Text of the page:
Weight: 135.5 lbs
Arm reach: 67”
Leg reach: 38”
Fighting style: Boxer
Primary camp: Tiger Muay Thai – Phuket, Thailand
Current rank: No. 3 in UFC Bantamweight Division
Professional MMA record: 14W – 1L
UFC record: 6W – 0L
Last fight: Win – KO/TKO vs. Urijah Faber (UFC 245)
Career overview – how did Petr Yan get here?
Growing up as a child in Dudinka, Russia, Yan trained as a boxer and eventually earned his Master of Sport in boxing as a teenager before switching to MMA. Yan began his professional MMA career with Russian promotion Absolute Championship Berkut, where he went 8-1, with his only loss coming by split decision in March of 2016. That defeat would hold up as his only career loss to date, as he has torn through the UFC bantamweight division thus far, going 6-0 and climbing to third in the current rankings.
Yan has victories over stars such as John Dodson, Jimmie Rivera and most recently, UFC Hall of Famer Urijah Faber. His quick jump in competition skyrocketed his career and earned him a title shot after just six fights in the UFC, something very few have done. He was originally slated to fight in a title eliminator against top-ranked contender Marlon Moraes in June, but a combination of the coronavirus pandemic and former bantamweight champion Henry Cejudo’s abrupt retirement forced Dana White to scratch that event and concoct a new matchup for the vacated belt.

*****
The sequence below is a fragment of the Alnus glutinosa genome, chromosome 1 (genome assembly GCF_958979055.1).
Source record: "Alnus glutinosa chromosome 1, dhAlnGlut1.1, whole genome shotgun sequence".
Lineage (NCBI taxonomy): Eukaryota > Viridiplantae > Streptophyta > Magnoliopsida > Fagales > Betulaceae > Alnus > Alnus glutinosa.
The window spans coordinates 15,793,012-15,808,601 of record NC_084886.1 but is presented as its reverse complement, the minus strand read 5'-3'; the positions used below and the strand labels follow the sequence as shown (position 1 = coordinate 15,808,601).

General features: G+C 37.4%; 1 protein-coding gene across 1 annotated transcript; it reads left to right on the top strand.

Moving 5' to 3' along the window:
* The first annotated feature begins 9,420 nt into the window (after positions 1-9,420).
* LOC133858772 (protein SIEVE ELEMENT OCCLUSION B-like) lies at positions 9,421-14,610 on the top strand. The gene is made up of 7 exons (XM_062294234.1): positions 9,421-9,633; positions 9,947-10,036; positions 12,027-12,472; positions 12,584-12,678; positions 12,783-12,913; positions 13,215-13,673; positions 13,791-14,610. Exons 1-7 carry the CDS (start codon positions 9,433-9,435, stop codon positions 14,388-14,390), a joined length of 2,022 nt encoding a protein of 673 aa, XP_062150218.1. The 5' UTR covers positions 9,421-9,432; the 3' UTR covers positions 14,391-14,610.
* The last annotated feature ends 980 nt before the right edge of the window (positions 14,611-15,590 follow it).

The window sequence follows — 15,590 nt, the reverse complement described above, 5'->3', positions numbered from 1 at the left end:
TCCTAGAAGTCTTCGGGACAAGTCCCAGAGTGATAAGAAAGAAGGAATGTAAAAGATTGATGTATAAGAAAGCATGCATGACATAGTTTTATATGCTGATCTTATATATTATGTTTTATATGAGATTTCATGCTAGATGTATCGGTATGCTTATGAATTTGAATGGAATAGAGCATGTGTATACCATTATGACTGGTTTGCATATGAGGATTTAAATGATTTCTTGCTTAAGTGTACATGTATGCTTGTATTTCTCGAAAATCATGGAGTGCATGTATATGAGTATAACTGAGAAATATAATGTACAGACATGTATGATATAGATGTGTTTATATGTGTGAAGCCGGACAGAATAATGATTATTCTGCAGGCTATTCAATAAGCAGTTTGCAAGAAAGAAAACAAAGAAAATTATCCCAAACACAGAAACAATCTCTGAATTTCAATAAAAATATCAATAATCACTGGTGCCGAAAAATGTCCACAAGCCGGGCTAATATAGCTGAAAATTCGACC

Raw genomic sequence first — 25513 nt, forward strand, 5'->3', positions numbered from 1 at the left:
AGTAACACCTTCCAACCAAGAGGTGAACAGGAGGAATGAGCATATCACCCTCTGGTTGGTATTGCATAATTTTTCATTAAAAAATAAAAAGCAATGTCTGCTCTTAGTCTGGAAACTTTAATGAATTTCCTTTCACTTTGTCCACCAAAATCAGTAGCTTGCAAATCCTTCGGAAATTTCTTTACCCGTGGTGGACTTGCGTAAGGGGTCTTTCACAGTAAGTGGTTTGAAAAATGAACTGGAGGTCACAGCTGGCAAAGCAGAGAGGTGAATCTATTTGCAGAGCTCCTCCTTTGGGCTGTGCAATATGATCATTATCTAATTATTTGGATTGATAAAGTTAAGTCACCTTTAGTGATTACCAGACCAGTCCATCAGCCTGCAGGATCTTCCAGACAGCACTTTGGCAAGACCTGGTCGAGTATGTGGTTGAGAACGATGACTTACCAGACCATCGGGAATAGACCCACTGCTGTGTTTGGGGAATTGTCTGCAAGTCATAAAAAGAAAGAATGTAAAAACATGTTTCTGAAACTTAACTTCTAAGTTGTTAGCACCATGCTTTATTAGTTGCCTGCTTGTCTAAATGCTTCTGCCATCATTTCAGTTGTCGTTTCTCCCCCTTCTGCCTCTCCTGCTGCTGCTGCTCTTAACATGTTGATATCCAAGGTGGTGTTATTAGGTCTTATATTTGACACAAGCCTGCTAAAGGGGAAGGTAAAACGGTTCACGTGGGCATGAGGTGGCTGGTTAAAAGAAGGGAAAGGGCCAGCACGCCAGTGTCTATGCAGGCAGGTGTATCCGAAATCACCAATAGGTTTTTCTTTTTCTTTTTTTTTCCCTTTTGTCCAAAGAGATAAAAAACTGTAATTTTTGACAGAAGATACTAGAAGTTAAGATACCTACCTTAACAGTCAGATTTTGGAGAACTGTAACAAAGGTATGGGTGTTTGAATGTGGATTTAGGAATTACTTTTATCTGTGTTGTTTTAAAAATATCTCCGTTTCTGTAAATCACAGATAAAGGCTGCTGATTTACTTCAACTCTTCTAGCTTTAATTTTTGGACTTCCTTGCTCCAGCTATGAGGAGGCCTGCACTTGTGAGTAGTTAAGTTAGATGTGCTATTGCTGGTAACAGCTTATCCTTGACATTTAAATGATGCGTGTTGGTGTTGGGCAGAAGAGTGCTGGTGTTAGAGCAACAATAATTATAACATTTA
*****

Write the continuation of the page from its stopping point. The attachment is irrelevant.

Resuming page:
What makes Petr Yan so good?
Petr Yan is a boxer, through and through. His hand speed is elite and his footwork is even better. Yan’s ability to apply forward pressure and hold a grueling pace for 15 straight minutes has served as his best weapon throughout his UFC career.
While he’s still a boxer at heart, Yan has widened his arsenal over the past few years. Since beginning his training at Tiger Muay Thai, Yan has begun mixing kicks and knees into his punch combinations, making him more effective and unpredictable (just ask Urijah Faber).
One of Yan’s biggest strengths is his ability to switch stances seamlessly, which forces his opponents to constantly adjust mid-round. While he typically likes to keep fights on the feet, Yan possesses fantastic takedown defense and wins most scrambles, so he’s far from uncomfortable when he hits the mat.
So how does one beat Petr Yan?
It’s very difficult to find any holes in Yan’s game, or at least any holes that have been exposed thus far in his career. However, there is one weakness that was fairly evident in his fight against Jimmie Rivera. Rivera started off the fight by throwing a high volume of leg kicks, and Yan seemingly struggled with them. By chewing up Yan’s leg, Rivera was able to hinder his balance and footwork, making it easier to land shots to his head and body. This helped Rivera score a knockdown in the first round. Additionally, by beating up one of Yan’s legs, Rivera took away his ability to switch stances because he wanted to keep his injured leg protected, which in turn removed an important dimension of Yan’s fighting style.